By FRANCISCO E. JIMENEZ
Special to the PRESS
BROWNSVILLE – South Padre Island Economic Development Corporation Executive Director Darla Lapeyre was sentenced to six months in jail at a state facility Thursday for negligent homicide charges dating back to a Feb. 6, 2011 incident in which the vehicle she was driving struck and killed Michigan native, 63-year-old Jimmie Leonard Anklam, who was riding on Padre Blvd. on his motorcycle with his wife Christine.
Lapeyre was also ordered to pay restitution to the family, court costs, a $5,000 fine, $100 donation to Mothers Against Drunk Drivers (MADD), and donate her time to a MADD victim’s panel upon her release as well as community service.
Testifying as a character witness for Lapeyre were Dayna Lord, who had been a passenger in Lapeyre’s vehicle the night of the accident, and Susan Parker, a co-worker at Chase Bank.
In an emotionally-charged scene, statements read at the sentencing hearing, which was held Thursday inside Judge Elia Cornejo Lopez’ 404th State District Court in Brownsville, came from Anklam’s widow Christine Anklam, daughters Trisha Majumdar and Sarah Drumm, and niece Michelle Davis.
“Ms. Lapeyre, as you can see your actions have caused a lot of damage to a lot of people,” Judge Lopez said to Lapeyre. “I’ve listened to you, you’ve been before my court many times, and I do feel that you are remorseful. I do feel that it is something that you are going to carry with you for a very long time.”
Judge Lopez said she takes “these cases very seriously” and addressed the charges brought by the Cameron County District Attorney’s Office.
“The DA is the person elected to prosecute cases in this county,” Judge Lopez said. “I’ve heard from the state, and they’ve tried serious cases here, and they’ve tried things that they can win. They feel that this is the best that they can do for this victim and this family. It’s outside of my realm to tell them how to prosecute and what to prosecute.”
Evan Robbins, Assistant District Attorney prosecuting the case, made the following statement prior to sentencing: “In our conversations, obviously the family would have preferred intoxication manslaughter with a conviction or a trial and significant jail time.”
Robbins was referring to the DA’s office downgrading Lapeyre’s original charge of intoxicated assault/intoxication manslaughter to negligent homicide. “We switched the charge because of the facts of the case and the issue of intoxication,” Robbins said. “There were no witnesses available. Being a former police officer myself, I reviewed the video of the field sobriety test, there were problems there. The prior prosecutor did consult with an expert as far as extrapolation evidence as far as if we could reach an .08 or higher, and there was no ability to do that. He conveyed to me that that was not something an expert would be able to do.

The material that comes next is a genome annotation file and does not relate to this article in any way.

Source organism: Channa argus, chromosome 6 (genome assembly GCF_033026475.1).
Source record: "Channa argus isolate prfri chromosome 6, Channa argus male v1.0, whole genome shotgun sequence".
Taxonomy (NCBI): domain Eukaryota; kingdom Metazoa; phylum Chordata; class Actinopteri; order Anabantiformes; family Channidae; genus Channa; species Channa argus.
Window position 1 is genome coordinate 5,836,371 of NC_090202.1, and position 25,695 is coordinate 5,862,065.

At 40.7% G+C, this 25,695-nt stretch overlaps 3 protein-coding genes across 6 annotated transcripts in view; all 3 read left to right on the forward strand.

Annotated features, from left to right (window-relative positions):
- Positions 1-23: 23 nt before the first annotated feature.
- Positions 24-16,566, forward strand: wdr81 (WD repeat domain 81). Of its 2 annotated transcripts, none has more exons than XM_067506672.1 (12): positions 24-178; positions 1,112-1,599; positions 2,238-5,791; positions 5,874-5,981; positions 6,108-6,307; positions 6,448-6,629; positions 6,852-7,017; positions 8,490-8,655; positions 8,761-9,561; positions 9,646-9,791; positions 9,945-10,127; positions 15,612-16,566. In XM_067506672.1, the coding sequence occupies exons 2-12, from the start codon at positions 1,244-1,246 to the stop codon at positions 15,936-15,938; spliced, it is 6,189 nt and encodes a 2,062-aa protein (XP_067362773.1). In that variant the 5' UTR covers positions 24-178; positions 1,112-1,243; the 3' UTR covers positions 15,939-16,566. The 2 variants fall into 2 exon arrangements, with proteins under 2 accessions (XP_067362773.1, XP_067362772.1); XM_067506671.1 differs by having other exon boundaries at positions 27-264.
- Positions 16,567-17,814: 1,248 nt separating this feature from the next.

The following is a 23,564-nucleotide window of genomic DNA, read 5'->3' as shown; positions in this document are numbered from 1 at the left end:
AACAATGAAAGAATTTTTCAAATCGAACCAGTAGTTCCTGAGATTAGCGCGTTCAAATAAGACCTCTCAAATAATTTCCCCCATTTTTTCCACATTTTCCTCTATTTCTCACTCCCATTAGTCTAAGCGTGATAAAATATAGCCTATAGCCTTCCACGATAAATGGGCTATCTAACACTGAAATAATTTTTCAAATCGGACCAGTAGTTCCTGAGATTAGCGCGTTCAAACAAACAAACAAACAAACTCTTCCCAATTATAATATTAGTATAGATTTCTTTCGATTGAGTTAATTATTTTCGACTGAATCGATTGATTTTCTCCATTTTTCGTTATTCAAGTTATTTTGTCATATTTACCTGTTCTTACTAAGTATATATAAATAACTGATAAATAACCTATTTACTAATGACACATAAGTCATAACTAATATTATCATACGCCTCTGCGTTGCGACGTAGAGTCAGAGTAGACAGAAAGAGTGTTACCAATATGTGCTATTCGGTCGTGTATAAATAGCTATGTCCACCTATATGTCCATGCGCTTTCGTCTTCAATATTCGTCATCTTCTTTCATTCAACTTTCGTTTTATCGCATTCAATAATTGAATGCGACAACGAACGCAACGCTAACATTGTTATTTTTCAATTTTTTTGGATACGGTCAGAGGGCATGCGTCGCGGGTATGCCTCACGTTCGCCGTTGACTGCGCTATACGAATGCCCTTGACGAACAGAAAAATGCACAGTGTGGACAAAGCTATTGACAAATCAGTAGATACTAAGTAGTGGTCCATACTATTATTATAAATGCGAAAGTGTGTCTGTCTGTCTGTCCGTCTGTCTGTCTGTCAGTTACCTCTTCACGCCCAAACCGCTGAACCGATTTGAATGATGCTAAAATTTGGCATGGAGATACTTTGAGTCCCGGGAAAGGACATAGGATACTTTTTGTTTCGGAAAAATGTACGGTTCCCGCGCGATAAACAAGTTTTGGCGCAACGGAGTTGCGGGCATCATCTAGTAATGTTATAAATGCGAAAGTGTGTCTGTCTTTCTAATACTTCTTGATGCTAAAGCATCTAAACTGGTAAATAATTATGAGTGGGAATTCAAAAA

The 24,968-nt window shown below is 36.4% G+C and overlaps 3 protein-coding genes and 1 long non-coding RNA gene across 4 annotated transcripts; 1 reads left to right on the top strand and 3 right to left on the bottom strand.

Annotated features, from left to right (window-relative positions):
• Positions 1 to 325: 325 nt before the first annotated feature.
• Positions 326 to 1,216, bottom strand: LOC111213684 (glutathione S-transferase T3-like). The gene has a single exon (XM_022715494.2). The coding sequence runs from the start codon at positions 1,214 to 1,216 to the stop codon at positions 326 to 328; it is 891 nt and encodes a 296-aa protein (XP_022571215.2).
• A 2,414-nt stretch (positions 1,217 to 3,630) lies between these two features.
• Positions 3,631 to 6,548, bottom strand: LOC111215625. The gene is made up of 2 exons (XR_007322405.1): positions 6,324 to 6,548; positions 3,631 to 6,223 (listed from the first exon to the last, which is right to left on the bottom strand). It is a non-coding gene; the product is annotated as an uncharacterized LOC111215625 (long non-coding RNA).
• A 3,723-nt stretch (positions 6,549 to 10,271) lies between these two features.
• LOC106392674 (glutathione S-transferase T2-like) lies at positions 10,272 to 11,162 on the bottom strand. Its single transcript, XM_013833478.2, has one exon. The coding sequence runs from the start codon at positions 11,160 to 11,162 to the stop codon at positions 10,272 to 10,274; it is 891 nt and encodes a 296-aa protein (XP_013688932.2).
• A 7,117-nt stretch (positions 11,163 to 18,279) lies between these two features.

“Without the presumption of intoxication,” Robbins continued, “we were forced to look at those issues. We would then have to rely on the physical evidence of the loss of normal use of the faculties or abilities. As mentioned by the defendant’s witnesses, who had been with her all night, there is no evidence that she had been excessively drinking.”
The ADA also indicated that, according to a bartender at an establishment where Lapeyre was reportedly drinking, Lapeyre had one drink at said establishment and didn’t finish it.
“She had bought two drinks, one was for her friend and one was hers; obviously she’s had more than those two because she wouldn’t have been at .07, even with just two drinks,” Robbins said of Lapeyre’s blood-alcohol level (BAL) the night of the incident. “However, there is no evidence to show that her physical faculties had been diminished based on the evidence that we had. We didn’t interview the bartender, her friends; I watched the video extensively. She was also videoed going to the hospital to get blood drawn. While she was in the patrol car, she was able to converse clearly with the officer. We had to show that her decision to make that left-hand turn was impaired due to her level of intoxication. There was nothing to show that she had been traveling at a high level of speed.
“She had been in the left-hand turn lane. A van went past and then she turned. This was at sundown on the Island. The motorcycle then collided. The likelihood of a conviction was minimal.”
The judge accepted this explanation from the ADA.
“I respect Mr. (Evan) Robbins, not only his experience as a prosecutor, but as a police officer. So I will accept the recommendation of the parties.”
To Lapeyre, Judge Lopez announced, “I find you guilty and sentence you to two years at a state jail facility.”
The sentence, however, was suspended and probated for five years as Lapeyre was ordered to pay court costs within 90 days and probation fees of $60 a month for the next five years. A restitution hearing will also be set for May 2.